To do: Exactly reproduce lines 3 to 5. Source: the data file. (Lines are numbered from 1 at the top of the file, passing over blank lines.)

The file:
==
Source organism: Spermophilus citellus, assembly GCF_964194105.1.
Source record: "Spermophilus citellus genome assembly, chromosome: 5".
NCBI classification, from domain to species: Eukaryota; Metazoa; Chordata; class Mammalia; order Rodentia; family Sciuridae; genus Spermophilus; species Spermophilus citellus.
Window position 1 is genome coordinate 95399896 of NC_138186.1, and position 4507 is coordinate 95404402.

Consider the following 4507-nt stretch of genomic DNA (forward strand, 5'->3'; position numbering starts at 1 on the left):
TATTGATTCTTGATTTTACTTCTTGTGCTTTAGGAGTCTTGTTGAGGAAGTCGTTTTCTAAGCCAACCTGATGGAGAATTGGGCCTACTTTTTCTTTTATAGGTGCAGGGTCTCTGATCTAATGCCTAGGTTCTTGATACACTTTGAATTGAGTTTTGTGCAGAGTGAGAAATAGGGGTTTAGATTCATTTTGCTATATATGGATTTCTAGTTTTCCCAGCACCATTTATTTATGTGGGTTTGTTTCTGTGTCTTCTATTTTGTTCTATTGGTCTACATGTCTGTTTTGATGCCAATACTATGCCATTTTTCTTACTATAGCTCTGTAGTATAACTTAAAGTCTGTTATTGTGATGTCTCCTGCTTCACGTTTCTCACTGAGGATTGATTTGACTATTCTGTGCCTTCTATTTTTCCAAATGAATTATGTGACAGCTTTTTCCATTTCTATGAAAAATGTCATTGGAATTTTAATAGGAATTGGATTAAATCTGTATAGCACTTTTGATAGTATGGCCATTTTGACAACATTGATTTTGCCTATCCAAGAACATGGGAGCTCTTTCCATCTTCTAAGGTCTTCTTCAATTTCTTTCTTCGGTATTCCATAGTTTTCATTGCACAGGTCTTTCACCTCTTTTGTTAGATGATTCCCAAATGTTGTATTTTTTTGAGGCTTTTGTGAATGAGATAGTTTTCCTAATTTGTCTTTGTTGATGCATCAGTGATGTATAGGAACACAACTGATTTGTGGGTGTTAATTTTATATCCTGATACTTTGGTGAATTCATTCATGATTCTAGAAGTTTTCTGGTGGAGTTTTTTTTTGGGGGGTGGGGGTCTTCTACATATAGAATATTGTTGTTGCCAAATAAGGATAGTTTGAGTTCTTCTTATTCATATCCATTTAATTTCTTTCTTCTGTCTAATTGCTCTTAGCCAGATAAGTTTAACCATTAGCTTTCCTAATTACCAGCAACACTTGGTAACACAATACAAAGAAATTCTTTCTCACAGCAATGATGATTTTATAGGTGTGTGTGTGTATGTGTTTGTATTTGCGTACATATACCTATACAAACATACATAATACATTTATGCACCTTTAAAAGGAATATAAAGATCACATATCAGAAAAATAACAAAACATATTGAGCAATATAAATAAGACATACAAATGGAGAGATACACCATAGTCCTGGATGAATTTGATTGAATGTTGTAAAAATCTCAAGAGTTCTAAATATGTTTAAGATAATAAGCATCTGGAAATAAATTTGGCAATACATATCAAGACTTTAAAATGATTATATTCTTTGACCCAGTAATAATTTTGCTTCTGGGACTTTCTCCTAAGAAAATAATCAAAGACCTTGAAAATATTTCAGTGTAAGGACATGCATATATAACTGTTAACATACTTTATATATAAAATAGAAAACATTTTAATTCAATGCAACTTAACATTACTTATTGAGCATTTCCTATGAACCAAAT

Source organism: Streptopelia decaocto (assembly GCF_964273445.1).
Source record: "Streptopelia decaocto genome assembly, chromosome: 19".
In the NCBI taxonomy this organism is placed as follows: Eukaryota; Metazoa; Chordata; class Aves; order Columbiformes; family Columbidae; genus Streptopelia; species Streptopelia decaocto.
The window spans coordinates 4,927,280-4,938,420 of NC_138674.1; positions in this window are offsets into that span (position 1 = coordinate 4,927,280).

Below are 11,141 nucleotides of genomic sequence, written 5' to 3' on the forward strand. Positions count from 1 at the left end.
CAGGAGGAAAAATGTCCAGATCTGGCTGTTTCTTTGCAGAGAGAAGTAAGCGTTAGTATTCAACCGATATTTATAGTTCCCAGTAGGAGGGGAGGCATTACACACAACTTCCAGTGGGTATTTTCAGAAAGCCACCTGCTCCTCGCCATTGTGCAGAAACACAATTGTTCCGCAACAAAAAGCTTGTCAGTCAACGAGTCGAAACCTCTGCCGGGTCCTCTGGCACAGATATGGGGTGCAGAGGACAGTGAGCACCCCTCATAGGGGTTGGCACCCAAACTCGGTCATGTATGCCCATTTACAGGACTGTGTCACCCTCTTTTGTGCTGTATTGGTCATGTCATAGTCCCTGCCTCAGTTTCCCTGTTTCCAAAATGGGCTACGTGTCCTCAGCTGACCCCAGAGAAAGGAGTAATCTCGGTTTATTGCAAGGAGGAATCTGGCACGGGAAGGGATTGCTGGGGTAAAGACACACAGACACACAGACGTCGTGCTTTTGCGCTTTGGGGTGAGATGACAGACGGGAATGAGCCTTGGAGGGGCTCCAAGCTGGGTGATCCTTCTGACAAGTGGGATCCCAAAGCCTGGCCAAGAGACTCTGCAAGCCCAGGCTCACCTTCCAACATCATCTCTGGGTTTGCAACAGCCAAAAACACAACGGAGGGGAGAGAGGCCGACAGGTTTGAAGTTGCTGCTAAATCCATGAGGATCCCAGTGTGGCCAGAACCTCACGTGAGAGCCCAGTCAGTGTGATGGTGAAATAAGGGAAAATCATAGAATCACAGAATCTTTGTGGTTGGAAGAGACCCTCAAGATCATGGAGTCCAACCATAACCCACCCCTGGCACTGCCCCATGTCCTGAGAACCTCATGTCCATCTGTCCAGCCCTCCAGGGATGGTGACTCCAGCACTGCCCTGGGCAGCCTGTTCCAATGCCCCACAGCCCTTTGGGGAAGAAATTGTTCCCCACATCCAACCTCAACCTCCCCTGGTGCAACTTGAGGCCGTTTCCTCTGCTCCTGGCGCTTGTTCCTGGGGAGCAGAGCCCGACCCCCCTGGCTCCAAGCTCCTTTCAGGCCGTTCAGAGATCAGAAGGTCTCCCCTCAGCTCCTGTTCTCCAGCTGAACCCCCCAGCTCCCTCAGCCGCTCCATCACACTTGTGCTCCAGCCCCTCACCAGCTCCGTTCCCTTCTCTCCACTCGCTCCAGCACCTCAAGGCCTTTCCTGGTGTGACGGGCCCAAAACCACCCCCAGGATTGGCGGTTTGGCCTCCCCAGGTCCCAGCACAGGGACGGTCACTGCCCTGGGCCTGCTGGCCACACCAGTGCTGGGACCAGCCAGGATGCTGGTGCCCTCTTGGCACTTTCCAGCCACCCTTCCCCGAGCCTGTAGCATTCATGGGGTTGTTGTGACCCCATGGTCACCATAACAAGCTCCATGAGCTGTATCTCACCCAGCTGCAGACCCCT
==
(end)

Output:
NCBI classification, from domain to species: Eukaryota; Metazoa; Chordata; class Mammalia; order Rodentia; family Sciuridae; genus Spermophilus; species Spermophilus citellus.
Window position 1 is genome coordinate 95399896 of NC_138186.1, and position 4507 is coordinate 95404402.

Consider the following 4507-nt stretch of genomic DNA (forward strand, 5'->3'; position numbering starts at 1 on the left):